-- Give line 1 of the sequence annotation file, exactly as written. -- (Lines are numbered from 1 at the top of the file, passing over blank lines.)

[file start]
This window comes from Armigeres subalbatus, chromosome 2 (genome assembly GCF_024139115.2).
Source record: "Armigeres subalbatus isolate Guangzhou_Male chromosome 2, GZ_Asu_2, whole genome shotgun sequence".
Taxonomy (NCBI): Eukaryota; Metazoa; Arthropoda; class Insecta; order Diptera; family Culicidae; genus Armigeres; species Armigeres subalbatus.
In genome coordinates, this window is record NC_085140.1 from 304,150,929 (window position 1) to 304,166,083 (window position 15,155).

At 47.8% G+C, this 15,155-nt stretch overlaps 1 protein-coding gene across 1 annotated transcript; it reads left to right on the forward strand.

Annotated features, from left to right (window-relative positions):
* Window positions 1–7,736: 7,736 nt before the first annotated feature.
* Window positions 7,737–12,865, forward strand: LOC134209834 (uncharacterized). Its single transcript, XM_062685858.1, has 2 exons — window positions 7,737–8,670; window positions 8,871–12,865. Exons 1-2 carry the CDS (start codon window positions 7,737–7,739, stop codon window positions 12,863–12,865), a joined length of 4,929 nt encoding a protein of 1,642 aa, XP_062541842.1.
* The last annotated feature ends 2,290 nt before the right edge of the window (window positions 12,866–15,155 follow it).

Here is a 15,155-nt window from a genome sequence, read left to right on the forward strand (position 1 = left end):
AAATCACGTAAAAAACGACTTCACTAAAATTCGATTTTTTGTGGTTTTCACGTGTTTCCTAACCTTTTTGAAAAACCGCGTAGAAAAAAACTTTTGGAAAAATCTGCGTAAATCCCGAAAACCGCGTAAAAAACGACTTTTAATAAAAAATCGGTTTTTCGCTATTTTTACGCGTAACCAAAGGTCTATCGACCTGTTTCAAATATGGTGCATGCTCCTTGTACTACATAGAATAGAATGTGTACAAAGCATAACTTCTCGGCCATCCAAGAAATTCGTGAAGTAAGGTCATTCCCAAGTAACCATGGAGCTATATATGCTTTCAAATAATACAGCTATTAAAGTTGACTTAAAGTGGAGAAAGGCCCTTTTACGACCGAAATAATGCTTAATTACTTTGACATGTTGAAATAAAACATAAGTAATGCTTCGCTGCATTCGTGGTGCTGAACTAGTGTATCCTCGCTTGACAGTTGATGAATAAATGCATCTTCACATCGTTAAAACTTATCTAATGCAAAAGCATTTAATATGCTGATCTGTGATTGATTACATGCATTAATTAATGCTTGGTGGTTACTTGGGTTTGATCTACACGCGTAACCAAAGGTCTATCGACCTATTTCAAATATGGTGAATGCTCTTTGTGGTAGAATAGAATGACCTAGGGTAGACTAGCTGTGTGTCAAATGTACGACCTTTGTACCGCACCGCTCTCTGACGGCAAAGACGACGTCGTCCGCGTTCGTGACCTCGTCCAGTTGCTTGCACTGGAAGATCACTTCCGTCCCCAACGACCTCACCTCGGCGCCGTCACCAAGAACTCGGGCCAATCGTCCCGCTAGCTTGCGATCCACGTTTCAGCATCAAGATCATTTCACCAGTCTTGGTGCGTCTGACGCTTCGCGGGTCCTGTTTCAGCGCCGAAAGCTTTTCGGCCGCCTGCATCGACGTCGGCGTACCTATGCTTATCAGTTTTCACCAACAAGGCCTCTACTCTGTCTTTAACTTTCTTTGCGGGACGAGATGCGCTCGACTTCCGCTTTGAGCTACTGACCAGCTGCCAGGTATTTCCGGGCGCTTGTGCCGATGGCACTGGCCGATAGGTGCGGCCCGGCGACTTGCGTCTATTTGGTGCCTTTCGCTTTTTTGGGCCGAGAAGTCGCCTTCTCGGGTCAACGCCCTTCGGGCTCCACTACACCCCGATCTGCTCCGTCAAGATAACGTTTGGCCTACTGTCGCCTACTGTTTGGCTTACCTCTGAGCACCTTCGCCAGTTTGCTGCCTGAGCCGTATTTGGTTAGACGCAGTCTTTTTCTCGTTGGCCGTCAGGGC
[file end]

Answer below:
This window comes from Armigeres subalbatus, chromosome 2 (genome assembly GCF_024139115.2).